There’s an energy to Steve Strope that is extraordinary even in the hypercharged world of hot rodding. Like the Spinal Tap amps that go to 11, Strope’s energy level starts at above average and goes up from there. That, combined with his technical chops and design imagination, expresses itself in the form of the hot rods he creates at Pure Vision in Simi Valley, California. Readers of Hot Rod magazine and visitors to the SEMA Show and the Grand National Roadster Show probably associate Pure Vision with over-the-top muscle cars, but Strope can take anything with four wheels and build it into something cool. Peter Freedman’s 1962 Toyota Lite-Stout is proof.
Peter, from Sydney, Australia, is the founder of RØDE Microphones and an avid car collector. He said that his taste is diverse and his preference is for anything that interests him. That includes everything from exotic European performance cars with neck-snapping power to very unexotic little trucks making double-digit horsepower. He discovered his 1962 Stout about 10 years ago, when he saw a lighting delivery guy driving it. It was rusty, but running and complete. He knew it belonged as an unlikely part of his vehicle collection, but that would require a transformation—and a connection on the other side of the earth.
Doug, the general manager at the RØDE facility in the Los Angeles knows Steve Strope and recommended him to Peter. On his next trip to the U.S., Peter paid a visit to Pure Vision and started talking with Strope about building the Stout. The appeal of the project for both of them was the fact that it would be something of a novelty and—unlike the sports cars in Peter’s corral and the muscle cars created at Pure Vision—the Stout was a more achievable, real-world build. What they didn’t anticipate was that “achievable” would require a lot of effort and “real world” would mean parts collected from around the world, including a camshaft located in Turkey, other engine parts found in the Philippines, and a windshield from Vietnam. RockAuto on the Internet was the source for other Toyota parts.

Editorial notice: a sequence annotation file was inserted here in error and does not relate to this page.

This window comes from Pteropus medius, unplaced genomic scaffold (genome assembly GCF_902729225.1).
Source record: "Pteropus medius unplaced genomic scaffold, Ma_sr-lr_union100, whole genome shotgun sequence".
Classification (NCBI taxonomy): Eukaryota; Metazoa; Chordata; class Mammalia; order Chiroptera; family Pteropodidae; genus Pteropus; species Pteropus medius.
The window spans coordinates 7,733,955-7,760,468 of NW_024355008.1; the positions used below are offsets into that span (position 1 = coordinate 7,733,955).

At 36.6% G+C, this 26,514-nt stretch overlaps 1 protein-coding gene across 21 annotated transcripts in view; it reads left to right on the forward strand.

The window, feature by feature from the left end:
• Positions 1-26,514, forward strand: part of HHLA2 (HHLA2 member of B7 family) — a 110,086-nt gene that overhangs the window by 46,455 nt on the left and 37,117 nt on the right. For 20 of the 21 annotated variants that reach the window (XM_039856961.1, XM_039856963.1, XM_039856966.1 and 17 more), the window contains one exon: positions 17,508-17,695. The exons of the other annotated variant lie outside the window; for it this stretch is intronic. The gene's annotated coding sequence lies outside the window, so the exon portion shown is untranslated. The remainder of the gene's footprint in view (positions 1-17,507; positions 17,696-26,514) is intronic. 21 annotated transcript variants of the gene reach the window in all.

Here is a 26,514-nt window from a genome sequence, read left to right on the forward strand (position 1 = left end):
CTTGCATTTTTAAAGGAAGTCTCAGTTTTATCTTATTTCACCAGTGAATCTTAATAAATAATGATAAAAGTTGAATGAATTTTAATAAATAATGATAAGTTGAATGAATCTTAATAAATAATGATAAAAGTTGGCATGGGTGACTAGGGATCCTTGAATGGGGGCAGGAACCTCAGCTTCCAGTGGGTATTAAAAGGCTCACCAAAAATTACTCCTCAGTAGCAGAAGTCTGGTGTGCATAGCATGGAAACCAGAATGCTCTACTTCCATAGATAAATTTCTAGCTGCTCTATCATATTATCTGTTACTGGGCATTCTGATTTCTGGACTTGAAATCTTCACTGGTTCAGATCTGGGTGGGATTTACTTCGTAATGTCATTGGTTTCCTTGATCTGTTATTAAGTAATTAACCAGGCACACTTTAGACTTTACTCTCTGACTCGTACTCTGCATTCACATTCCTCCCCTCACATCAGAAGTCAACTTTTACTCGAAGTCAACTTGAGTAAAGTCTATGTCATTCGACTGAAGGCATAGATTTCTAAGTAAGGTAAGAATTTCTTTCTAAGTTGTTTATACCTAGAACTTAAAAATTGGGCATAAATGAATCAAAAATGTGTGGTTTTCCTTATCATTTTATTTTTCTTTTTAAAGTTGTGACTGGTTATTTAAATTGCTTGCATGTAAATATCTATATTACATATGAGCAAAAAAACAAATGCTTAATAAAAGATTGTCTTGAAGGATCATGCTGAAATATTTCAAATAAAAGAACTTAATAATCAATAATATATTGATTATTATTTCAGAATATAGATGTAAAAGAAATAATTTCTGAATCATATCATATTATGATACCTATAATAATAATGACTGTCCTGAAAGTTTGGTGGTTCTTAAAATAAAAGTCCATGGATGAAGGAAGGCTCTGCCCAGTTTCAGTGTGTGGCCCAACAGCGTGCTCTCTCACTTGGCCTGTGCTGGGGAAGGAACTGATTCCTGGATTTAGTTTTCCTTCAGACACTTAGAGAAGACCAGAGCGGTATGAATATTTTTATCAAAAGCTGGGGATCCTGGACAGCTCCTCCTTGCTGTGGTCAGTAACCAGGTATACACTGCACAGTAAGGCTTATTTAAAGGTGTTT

Toyota redesigned the Stout in 1960, updating the rounded body lines from the ’50s with angular lines and four headlights. The second-generation lines were what originally appealed to Peter, so they were left stock—but perfected by Mick Jenkins of Mick’s Paint in Pomona, California. On the bed, hooks were shaved from the exterior sides and new tailgate cables and brackets were fabricated. The profile was improved by extending the bed sides 2 inches at the bottom to align with the cab. Toyota painted this Stout light green when it was new. Jenkins sprayed a close color, Aston Martin Apple Green, to add some British sports car flavor to Peter’s Australian-Japanese classic truck.
A radically slammed profile wouldn’t fit the character of the truck, but a slight rake does, so Pure Vision left the suspension in its 1962 configuration. The ride is smoothed by a pair of front shocks from NAPA Auto Parts. The stock front springs were cut for the right ride height. Eaton Detroit Spring provided custom rear springs with modified perches and hangers. The mild modifications plus the Stout’s slightly sloping lines add that just-right aggression to the profile.
Strope said that the wheels were selected for their nondescript style. That may not be the typical way to choose a set of rims, but he explained that the painted 17-inch Wheel Vintiques Smoothies with chrome center caps provide the perfect reserved and timeless look, even when wrapped in ultrahigh-performance Pirelli P Zero radials. The rear brakes are the factory drums. The front brakes were converted to discs; Strope took one of the Toyota spindles to Wilwood to create a hub for the application, and fabricated caliper mounting brackets.